An excellent new text which provides an introduction to the structure and procedure of all the major courts and similar institutions is the Manual on International Courts and Tribunals KZ This is the "world court", the single main tribunal for settling disputes between nations. It has a very useful website.
Its decisions are considered the strongest statement on what international law is in the disputed situation. In a fancy coffee-table book on the history of the court was published which serves as a good historical introduction:. ICJ cases are reprinted in a number of places, including unofficial reporters, journals, International Legal Materials , etc. It is best to cite to the official text. Many, if not all, of the cases through the middle 's are also digested in the Encyclopedia of Public International Law Jx En19, 2nd Floor. Its decisions can be found in:.
The first thing to remember in regard to the regional courts in Europe is that there are two distinct systems. One is connected to the European Union known for years as the European Communities and handles issues related to the commercial and social effects of the EU system. The other is related to the Council of Europe and is devoted primarily to human rights and has no relationship to the European Union.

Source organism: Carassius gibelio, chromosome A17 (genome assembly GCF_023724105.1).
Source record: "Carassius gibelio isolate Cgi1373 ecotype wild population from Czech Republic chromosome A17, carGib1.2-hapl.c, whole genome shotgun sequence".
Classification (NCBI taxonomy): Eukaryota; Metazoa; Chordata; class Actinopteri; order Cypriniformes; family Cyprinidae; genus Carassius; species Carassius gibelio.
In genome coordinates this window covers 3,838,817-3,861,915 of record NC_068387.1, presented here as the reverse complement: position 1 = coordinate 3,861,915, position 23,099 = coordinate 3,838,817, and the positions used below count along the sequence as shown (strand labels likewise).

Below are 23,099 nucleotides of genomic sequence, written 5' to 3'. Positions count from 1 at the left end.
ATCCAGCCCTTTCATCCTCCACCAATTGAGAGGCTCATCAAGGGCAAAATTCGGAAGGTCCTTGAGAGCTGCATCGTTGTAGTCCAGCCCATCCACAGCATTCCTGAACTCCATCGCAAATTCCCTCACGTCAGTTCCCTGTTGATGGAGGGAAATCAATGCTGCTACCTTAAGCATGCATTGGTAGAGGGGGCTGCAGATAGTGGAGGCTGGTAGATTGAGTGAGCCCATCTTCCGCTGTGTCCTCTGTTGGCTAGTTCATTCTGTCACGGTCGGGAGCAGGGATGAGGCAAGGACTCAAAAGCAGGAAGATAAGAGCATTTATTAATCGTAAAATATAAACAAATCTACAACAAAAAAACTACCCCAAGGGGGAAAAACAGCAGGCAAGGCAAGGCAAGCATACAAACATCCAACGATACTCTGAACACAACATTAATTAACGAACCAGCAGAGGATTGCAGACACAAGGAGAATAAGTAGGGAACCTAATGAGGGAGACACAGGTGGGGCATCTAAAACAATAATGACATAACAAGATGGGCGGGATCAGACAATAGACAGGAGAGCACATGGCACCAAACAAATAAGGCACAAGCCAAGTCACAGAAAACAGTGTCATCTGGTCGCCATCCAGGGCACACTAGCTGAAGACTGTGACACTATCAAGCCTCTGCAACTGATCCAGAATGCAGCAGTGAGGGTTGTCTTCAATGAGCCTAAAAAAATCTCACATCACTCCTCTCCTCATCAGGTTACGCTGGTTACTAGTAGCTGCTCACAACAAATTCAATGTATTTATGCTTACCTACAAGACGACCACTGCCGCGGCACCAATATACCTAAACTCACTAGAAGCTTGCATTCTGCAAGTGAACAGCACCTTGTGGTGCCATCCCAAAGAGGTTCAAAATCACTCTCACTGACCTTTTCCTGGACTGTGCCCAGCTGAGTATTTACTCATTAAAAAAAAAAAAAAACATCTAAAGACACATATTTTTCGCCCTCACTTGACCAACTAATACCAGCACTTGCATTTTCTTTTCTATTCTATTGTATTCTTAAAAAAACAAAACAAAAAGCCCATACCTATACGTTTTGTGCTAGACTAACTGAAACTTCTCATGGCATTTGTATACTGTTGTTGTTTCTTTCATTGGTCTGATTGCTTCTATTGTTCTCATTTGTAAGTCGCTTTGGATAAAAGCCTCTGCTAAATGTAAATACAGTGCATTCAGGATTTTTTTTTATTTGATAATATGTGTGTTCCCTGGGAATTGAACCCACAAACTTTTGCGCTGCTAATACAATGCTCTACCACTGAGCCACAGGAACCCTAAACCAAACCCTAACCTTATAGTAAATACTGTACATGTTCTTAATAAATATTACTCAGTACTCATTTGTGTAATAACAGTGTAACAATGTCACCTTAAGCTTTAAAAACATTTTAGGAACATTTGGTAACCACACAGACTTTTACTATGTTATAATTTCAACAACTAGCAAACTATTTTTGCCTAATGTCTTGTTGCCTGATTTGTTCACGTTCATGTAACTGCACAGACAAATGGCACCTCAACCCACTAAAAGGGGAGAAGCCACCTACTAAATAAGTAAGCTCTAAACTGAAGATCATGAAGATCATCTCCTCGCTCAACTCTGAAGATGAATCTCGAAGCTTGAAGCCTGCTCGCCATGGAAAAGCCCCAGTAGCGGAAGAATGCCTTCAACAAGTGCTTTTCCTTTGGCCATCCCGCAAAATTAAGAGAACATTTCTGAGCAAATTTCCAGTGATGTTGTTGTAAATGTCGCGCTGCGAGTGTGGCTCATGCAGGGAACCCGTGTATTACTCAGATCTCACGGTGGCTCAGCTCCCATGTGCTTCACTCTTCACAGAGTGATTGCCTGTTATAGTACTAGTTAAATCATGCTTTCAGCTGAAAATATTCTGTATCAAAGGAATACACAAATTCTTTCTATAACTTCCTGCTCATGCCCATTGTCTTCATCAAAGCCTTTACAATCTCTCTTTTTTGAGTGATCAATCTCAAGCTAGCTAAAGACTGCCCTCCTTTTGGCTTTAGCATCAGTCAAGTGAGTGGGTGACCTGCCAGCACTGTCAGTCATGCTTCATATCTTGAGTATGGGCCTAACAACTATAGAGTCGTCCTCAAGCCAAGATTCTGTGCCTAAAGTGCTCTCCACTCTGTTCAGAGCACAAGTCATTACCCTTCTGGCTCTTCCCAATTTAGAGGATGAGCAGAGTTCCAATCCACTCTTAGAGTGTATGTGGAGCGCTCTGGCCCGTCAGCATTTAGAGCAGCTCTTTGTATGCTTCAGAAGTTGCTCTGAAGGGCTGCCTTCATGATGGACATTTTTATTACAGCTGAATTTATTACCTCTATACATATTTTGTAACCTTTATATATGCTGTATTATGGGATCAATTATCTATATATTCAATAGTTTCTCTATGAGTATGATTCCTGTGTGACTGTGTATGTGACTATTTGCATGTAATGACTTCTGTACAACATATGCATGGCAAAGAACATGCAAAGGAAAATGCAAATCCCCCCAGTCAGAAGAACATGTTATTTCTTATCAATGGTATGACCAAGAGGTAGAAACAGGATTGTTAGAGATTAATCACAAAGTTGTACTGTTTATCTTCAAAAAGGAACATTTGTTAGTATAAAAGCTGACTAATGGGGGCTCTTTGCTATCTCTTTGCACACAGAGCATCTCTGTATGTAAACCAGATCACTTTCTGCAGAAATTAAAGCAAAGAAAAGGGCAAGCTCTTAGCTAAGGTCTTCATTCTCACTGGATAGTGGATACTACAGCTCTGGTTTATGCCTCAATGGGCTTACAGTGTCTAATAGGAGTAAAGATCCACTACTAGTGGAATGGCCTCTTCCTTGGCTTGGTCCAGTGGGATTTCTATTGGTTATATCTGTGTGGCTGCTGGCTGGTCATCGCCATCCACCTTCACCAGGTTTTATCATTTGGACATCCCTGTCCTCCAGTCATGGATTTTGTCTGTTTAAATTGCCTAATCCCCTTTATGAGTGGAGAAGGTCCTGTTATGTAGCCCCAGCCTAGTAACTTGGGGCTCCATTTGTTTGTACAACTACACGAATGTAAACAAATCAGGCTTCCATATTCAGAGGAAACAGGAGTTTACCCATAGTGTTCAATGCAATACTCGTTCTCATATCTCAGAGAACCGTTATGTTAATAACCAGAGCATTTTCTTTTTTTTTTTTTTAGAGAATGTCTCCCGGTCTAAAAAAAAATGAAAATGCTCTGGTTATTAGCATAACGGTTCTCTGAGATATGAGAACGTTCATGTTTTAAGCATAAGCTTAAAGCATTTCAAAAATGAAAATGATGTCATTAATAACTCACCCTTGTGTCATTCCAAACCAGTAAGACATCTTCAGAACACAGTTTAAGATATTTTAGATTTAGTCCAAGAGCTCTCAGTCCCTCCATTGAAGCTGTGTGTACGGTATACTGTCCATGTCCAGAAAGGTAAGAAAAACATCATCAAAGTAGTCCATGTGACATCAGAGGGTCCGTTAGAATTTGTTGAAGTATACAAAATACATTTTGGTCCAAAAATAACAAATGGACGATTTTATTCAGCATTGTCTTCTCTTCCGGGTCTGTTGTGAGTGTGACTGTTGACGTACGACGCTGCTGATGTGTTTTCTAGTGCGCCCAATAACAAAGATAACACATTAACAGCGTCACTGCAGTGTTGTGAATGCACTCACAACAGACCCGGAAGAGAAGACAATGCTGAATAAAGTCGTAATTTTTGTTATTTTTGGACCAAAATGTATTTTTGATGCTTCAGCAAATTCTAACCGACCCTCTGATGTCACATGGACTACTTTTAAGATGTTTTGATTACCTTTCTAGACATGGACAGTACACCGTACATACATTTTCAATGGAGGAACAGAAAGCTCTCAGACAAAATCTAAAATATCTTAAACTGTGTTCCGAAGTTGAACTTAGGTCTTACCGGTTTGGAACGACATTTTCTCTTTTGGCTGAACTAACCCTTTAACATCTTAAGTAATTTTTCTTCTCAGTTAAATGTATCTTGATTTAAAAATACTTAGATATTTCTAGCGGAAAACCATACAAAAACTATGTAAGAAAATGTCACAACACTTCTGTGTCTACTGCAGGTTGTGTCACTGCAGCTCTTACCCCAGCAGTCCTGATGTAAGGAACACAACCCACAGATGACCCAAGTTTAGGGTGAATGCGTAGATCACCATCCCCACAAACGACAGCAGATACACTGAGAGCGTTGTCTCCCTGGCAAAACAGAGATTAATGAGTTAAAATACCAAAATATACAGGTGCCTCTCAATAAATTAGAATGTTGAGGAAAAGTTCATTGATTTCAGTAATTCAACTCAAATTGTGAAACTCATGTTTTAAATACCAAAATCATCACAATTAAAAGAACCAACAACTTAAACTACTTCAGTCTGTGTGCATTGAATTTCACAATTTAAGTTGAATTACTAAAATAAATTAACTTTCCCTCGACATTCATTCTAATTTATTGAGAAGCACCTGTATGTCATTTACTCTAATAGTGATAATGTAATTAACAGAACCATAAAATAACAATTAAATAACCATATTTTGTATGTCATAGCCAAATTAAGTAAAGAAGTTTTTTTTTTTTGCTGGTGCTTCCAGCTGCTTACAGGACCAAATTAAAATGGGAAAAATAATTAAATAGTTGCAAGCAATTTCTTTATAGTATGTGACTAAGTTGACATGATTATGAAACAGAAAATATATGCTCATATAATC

There are areas where an outsider might be confused as to which court might take jurisdiction over a dispute. To make things worse, both Lexis and Westlaw combine the decisions of these court systems under European Union case law, reinforcing the temptation to confuse them. The European court system has evolved over the years. It originally had formal decision-making roles for a commission, for the Advocate-General, and for the Court.
This has changed into a two step procedure centering on the Court of the First Instance and the Court itself. Texts which appear as decisions within the European Union judicial system may be from the Commission, the Court of the First Instance, or the European Court of Justice. Older cases may have had an opinion of the Advocate-General as well, but Court has stopped printing them in the official reporter. Since the constitution of the European Union is in fact a sequence of treaties whose cumulative effect has been to been to change earlier texts, there are now specific rules for how to cite the various treaties.
The adoption of the principles of the convention into domestic law was one of the early objectives of the drafters.
Related The Role of Ethics in International Law (ASIL Studies in International Legal Theory)